For Drivers, Flood Came With Stunning Speed

Several other vehicles and mine drove through water that was starting to flow across DuBois’ streets as the June 27 storm’s 6.5 inches flooded DuBois.


A deep visceral need to get home, and the difficulty of making decisions as circumstances changed before our eyes.

I didn’t see anyone driving through already-barricaded streets as I made what turned out to be a near 360-degree swing through town just ahead of disaster. But some of us cut it a bit too close.

I had come into DuBois via the Route 255 exit of Interstate 80 at about 1:15 p.m. intending to drive to Murrays Honda to get my car inspected.

That was at just about the time that the rains turned into floods.

Two or 3 inches of water had edged onto the roadway beside the mall entrance, not flowing or moving, just backing up from the wetlands nearby.

That water met the definition of “puddle,” not “stream.”

So we drove through it, the northbound drivers still on just wet pavement.

The wipers were on full-fast, but not keeping up. I marveled as a huge patch of sod, probably 20 feet wide and 15 feet tall, detached itself from the bank beside Morningside Cemetery, where sewer work had caused it to be planted recently, and slid onto the roadway.

As I drove into town, the rainstorm that left a total of 3.5 inches at our home north of Brookville stalled over DuBois, dumping the 6 inches that has traditionally brought flooding, and adding another half-inch for good measure – coming down by the bucketful.

At Shaffer Road, a firefighter firmly motioned to me to turn left onto Shaffer Road, because Route 255 was ponding. Fine; I was headed that way anyhow.

I still thought this was just a rainstorm.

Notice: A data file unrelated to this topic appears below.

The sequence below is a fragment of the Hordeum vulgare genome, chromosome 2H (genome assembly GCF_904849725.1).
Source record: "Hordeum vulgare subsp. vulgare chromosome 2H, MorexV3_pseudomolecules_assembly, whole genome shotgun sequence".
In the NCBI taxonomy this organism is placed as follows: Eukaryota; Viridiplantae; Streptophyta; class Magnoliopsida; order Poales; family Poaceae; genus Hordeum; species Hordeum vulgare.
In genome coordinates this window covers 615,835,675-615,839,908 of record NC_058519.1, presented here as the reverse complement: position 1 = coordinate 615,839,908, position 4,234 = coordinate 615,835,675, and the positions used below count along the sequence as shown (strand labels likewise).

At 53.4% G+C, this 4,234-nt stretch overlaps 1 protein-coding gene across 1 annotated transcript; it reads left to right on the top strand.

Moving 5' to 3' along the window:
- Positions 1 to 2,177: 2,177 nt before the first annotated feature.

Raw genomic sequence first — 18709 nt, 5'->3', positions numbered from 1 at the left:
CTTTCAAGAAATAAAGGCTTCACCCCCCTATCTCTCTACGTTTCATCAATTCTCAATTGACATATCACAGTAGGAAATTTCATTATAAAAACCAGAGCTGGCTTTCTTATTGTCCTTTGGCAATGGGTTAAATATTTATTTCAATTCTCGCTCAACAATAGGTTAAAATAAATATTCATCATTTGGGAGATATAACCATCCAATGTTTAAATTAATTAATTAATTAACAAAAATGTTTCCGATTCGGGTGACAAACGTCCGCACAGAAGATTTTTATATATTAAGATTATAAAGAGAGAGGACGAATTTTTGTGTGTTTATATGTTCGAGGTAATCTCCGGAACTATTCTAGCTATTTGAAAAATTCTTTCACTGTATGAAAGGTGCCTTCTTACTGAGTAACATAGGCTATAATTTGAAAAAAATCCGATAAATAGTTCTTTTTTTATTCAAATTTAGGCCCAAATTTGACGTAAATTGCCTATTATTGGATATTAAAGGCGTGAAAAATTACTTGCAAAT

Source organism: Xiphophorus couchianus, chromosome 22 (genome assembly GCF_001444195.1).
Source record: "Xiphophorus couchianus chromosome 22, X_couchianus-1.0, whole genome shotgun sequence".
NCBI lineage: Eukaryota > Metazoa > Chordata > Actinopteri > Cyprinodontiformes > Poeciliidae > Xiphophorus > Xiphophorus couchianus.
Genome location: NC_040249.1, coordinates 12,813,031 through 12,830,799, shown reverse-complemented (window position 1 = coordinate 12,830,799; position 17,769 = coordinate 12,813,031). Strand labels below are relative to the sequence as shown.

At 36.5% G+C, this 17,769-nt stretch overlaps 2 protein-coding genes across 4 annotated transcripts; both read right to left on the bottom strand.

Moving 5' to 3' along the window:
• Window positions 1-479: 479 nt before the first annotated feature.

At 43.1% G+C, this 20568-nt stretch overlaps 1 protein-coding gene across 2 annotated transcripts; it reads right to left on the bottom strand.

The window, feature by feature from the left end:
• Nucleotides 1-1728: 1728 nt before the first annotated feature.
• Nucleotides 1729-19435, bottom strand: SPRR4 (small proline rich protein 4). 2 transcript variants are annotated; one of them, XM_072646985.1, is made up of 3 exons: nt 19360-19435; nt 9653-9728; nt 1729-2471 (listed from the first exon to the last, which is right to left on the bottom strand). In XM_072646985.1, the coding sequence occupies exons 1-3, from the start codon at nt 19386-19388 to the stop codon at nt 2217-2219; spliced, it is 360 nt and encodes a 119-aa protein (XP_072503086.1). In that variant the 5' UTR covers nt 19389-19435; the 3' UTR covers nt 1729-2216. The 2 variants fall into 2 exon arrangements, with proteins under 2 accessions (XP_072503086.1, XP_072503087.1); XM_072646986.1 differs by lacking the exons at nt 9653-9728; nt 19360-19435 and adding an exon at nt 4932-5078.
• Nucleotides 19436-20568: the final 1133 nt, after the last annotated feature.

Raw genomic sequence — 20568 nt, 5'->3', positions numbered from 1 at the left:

Getting through town via Maple Avenue and Brady Street, I was vaguely disconcerted by the open doors and empty truck bays at the Volunteers station of the DuBois Volunteer Fire Department. They were out, so there was trouble somewhere.

Near the Sandy Bridge, my old Pentz Run Avenue neighborhood, water was gushing up around a dislodged manhole.


South of town, where Routes 219 and 119 diverge, came the first sign of real trouble, a stream of water not lying on the roadway but flowing across it.

Cars stopped in front of me, perhaps a half-dozen, and about two dozen northbound cars were creeping along in the other lane.

One by one, the cars were getting through OK, and my destination, Murrays Honda, was just 100 feet or so further down.

We drove through it, causing wavelets in the 50-foot stretch of moving water, but I noticed it wasn’t yet up to the floorboards of the other cars.

I sighed in relief and pulled into Murrays Honda – a darkened Murrays Honda.

“Out of power?”


“I’ll call later!” I tried to leave.

In just those few minutes, the torrent crossing Route 119 had deepened. So I headed south, thinking “gasoline”- and saw what looked to be an out-of-power Sheetz station at the Route 322 intersection. I couldn’t tell for sure because of the driving rain, but I turned right, up the hill to Main Street Extension, intending to head to Interstate 80 and home.

The last little square in my digital fuel gauge disappeared, leaving me “running on fumes.”

Main Street, traversing a hillside, was still mostly passable.

In town, I drove past the flooded Main Street Mall and its Giant Eagle supermarket, and then turned right onto DuBois Avenue.

At Sandy Street, there was more flowing water, and something else: An Adrian/Sandy Township fire truck, and firefighters starting to move “road closed” barricades.

All of us saw that, and none of us wanted to be trapped.

We drove through it. Had a firefighter motioned “Stop,” I would have done so, of course. But they didn’t, so we kept moving.

As I crossed the bridge above Sandy Lick Creek near the YMCA, I looked at the water level. I had been flooded basement-full twice in 1996 while living along Pentz Run.

“This is worse,” I said aloud. That house, I was sure, would have first-floor water this time.

I made it to the gas stations near Interstate 80, gassed up, and had an uneventful trip back to Brookville except for the one-lane crawl. Though construction barricades had been set up, no work at all had started. We could have used that extra lane.

What is a puddle and what is a too-swift stream? That Thursday, the status of the water was changing before our eyes. I made it. Others’ luck ran out as their cars stalled or started to float.

The need to get home is powerful. Fast-moving water is powerful – and deadly. We lucked out, and some of us pushed our luck in the process.

Denny Bonavita is a former editor at newspapers in DuBois and Warren. He lives near Brookville. Email: